Adolescent girls and young women (AGYW) are at high risk of contracting HIV and exchanging sex for financial or material support heightens their risk. In Zimbabwe, the DREAMS initiative integrated education and employment opportunities within HIV health promotion and clinical services for vulnerable young women, including those who sell sex. While most participants accessed health services, fewer than 10% participated in any social programmes.
We conducted semi-structured qualitative interviews with 43 young women aged 18-24 to understand their experiences of engaging with the DREAMS programme. We purposively sampled participants for diversity in level of education, type and location of selling sex. We analysed the data by applying the Theoretical Domains Framework to explore facilitators and barriers to engaging with DREAMS.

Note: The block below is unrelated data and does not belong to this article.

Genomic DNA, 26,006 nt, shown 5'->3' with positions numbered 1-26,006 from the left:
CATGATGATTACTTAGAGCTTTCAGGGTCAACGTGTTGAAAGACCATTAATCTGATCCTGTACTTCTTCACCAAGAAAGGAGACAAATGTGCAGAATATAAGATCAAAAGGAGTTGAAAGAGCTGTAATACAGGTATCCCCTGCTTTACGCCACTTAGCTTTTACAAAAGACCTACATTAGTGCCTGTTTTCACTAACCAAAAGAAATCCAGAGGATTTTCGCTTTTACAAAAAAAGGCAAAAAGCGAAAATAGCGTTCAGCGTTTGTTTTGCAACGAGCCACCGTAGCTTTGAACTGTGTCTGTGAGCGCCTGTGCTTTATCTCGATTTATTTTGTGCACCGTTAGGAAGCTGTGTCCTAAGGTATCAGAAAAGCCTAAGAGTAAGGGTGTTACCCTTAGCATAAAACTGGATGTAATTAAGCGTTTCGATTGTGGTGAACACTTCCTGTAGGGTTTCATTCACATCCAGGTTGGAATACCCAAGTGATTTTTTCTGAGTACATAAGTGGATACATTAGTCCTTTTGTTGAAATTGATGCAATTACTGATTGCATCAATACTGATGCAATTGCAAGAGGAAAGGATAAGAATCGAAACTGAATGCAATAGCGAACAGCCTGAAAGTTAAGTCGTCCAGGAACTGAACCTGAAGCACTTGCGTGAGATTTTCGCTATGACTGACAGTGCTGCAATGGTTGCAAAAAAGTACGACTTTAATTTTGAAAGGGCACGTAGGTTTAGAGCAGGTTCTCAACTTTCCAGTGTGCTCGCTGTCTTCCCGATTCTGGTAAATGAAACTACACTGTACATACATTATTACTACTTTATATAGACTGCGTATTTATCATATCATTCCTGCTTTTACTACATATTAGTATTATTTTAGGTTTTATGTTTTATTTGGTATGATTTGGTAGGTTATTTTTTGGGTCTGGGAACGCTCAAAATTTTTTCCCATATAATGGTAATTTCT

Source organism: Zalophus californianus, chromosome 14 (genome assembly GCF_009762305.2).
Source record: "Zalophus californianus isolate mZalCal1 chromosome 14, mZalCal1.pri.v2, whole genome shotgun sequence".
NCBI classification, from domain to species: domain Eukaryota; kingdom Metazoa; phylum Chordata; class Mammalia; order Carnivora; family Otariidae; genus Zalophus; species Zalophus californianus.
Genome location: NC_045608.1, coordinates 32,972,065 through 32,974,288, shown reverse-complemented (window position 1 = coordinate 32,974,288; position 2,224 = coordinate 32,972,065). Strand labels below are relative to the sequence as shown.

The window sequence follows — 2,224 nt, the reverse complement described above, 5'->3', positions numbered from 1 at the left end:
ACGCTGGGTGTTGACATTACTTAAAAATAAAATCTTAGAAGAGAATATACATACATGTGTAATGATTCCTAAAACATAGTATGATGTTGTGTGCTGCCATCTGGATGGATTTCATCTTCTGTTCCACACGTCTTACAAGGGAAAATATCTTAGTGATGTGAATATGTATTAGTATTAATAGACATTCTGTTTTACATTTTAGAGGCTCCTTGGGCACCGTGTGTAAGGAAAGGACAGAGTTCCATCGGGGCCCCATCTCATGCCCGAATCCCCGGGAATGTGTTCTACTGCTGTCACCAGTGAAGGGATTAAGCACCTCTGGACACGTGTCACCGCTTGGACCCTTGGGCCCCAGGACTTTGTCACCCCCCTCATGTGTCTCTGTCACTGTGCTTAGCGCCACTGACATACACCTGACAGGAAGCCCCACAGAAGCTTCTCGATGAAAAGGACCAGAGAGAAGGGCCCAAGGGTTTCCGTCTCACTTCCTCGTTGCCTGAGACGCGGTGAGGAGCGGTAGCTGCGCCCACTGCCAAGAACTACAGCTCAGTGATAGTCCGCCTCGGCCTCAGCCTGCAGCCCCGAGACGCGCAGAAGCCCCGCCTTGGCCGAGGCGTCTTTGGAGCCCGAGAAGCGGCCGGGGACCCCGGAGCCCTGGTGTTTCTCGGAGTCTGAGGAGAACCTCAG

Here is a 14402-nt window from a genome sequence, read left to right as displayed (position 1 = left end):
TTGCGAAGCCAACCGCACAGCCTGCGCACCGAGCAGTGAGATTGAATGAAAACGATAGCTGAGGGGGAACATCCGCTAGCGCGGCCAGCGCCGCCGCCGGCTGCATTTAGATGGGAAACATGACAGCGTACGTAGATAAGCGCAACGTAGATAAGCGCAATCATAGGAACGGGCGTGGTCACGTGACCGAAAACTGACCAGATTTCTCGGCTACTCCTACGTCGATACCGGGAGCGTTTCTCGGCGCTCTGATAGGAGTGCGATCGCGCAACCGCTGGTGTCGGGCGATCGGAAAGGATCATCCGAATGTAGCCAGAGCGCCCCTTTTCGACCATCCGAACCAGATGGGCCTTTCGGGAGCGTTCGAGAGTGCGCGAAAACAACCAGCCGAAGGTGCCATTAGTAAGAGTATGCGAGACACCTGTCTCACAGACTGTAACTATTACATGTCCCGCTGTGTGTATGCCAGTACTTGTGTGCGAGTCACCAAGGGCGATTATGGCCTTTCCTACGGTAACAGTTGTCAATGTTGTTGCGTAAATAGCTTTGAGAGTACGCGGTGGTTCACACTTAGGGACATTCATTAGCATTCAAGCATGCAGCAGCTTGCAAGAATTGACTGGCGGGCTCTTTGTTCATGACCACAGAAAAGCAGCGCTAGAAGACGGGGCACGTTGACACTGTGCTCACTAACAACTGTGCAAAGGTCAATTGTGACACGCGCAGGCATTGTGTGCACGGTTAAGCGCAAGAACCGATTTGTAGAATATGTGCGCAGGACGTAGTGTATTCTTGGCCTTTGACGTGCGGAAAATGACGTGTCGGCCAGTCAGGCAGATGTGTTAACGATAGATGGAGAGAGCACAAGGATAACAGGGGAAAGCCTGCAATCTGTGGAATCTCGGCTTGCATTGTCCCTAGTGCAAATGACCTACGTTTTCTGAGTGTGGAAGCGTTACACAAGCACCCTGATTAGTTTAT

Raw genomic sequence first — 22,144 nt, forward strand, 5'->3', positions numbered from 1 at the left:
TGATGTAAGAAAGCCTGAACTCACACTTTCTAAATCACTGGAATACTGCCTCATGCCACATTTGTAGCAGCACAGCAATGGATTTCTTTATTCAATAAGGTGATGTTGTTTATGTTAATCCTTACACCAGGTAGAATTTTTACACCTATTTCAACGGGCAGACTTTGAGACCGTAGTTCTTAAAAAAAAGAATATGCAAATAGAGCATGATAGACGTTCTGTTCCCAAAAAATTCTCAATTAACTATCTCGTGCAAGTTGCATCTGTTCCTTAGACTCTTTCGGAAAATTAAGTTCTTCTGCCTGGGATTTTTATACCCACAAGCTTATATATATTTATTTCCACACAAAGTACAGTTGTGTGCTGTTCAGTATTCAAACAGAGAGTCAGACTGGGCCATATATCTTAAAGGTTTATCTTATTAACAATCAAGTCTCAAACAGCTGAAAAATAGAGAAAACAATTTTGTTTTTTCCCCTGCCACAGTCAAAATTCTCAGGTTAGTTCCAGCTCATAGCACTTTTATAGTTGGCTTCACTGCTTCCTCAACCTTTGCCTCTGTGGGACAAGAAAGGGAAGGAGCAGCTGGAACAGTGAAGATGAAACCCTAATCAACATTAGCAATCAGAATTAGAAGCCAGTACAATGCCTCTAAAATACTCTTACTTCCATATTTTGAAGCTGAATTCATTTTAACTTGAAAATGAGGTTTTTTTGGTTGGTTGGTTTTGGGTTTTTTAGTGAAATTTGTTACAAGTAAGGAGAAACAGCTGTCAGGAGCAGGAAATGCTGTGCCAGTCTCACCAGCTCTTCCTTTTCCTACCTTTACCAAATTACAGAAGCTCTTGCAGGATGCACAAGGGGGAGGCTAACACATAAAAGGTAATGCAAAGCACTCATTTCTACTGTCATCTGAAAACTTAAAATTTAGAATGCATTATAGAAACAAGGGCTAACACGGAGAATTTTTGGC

Eligible women were motivated by hopes of escaping poverty, and their longer-term engagement was sustained through exposure to new social networks, including friendships with less vulnerable peers. Barriers included opportunity costs and expenses such as transport or equipment required for job placements. Participants also described pervasive stigma and discrimination related to their involvement in selling sex. Interviews highlighted the young women's struggles in a context of entrenched social and material deprivation and structural discrimination that hindered their ability to take up most of the social services offered.
This study demonstrates that while poverty was a key driver of participation in an integrated package of support, it also constrained the ability of highly vulnerable young women to benefit fully from the DREAMS initiative. Multi-layered HIV prevention approaches such as DREAMS that seek to alter complex and longstanding social and economic deprivation address many of the challenges faced by YWSS but will only succeed if the underlying drivers of HIV risk among YWSS are also addressed.
- HIV Infections/prevention & control
- Health Promotion
- Qualitative Research
- Sexual Behavior